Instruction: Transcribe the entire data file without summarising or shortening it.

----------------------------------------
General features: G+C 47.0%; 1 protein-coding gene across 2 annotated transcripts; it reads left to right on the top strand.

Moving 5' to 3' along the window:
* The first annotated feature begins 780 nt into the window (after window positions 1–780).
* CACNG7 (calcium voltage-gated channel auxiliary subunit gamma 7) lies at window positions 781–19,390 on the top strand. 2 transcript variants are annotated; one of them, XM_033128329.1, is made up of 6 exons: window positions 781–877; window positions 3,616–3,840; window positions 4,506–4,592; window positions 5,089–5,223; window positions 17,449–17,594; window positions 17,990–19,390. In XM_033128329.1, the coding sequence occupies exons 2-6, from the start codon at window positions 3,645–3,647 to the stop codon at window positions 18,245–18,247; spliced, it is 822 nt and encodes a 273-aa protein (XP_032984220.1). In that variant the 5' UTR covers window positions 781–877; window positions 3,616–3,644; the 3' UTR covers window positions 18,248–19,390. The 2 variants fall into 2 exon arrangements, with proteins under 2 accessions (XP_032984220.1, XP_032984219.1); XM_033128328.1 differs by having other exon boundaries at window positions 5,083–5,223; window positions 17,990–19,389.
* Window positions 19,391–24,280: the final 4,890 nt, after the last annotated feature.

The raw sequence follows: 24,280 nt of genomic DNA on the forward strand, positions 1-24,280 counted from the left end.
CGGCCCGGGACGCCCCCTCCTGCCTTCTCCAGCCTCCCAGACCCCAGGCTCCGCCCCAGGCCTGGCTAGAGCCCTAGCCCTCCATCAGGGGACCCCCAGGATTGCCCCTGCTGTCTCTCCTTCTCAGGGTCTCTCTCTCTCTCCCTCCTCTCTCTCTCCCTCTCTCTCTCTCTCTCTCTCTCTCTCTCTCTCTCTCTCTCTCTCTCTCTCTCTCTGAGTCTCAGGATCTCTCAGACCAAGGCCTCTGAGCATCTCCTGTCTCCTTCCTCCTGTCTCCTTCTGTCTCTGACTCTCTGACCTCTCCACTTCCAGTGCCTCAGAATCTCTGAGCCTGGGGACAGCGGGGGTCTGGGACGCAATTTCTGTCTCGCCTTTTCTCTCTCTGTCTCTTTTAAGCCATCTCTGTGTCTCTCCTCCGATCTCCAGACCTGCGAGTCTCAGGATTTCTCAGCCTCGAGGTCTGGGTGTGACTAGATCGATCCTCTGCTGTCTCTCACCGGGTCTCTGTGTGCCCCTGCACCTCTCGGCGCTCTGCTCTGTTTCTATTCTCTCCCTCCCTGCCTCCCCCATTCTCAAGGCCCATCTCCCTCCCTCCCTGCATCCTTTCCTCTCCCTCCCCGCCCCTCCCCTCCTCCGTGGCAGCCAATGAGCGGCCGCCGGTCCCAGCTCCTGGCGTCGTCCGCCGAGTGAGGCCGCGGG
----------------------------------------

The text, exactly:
General features: G+C 47.0%; 1 protein-coding gene across 2 annotated transcripts; it reads left to right on the top strand.

Moving 5' to 3' along the window:
* The first annotated feature begins 780 nt into the window (after window positions 1–780).
* CACNG7 (calcium voltage-gated channel auxiliary subunit gamma 7) lies at window positions 781–19,390 on the top strand. 2 transcript variants are annotated; one of them, XM_033128329.1, is made up of 6 exons: window positions 781–877; window positions 3,616–3,840; window positions 4,506–4,592; window positions 5,089–5,223; window positions 17,449–17,594; window positions 17,990–19,390. In XM_033128329.1, the coding sequence occupies exons 2-6, from the start codon at window positions 3,645–3,647 to the stop codon at window positions 18,245–18,247; spliced, it is 822 nt and encodes a 273-aa protein (XP_032984220.1). In that variant the 5' UTR covers window positions 781–877; window positions 3,616–3,644; the 3' UTR covers window positions 18,248–19,390. The 2 variants fall into 2 exon arrangements, with proteins under 2 accessions (XP_032984220.1, XP_032984219.1); XM_033128328.1 differs by having other exon boundaries at window positions 5,083–5,223; window positions 17,990–19,389.
* Window positions 19,391–24,280: the final 4,890 nt, after the last annotated feature.

The raw sequence follows: 24,280 nt of genomic DNA on the forward strand, positions 1-24,280 counted from the left end.
CGGCCCGGGACGCCCCCTCCTGCCTTCTCCAGCCTCCCAGACCCCAGGCTCCGCCCCAGGCCTGGCTAGAGCCCTAGCCCTCCATCAGGGGACCCCCAGGATTGCCCCTGCTGTCTCTCCTTCTCAGGGTCTCTCTCTCTCTCCCTCCTCTCTCTCTCCCTCTCTCTCTCTCTCTCTCTCTCTCTCTCTCTCTCTCTCTCTCTCTCTCTCTCTCTGAGTCTCAGGATCTCTCAGACCAAGGCCTCTGAGCATCTCCTGTCTCCTTCCTCCTGTCTCCTTCTGTCTCTGACTCTCTGACCTCTCCACTTCCAGTGCCTCAGAATCTCTGAGCCTGGGGACAGCGGGGGTCTGGGACGCAATTTCTGTCTCGCCTTTTCTCTCTCTGTCTCTTTTAAGCCATCTCTGTGTCTCTCCTCCGATCTCCAGACCTGCGAGTCTCAGGATTTCTCAGCCTCGAGGTCTGGGTGTGACTAGATCGATCCTCTGCTGTCTCTCACCGGGTCTCTGTGTGCCCCTGCACCTCTCGGCGCTCTGCTCTGTTTCTATTCTCTCCCTCCCTGCCTCCCCCATTCTCAAGGCCCATCTCCCTCCCTCCCTGCATCCTTTCCTCTCCCTCCCCGCCCCTCCCCTCCTCCGTGGCAGCCAATGAGCGGCCGCCGGTCCCAGCTCCTGGCGTCGTCCGCCGAGTGAGGCCGCGGG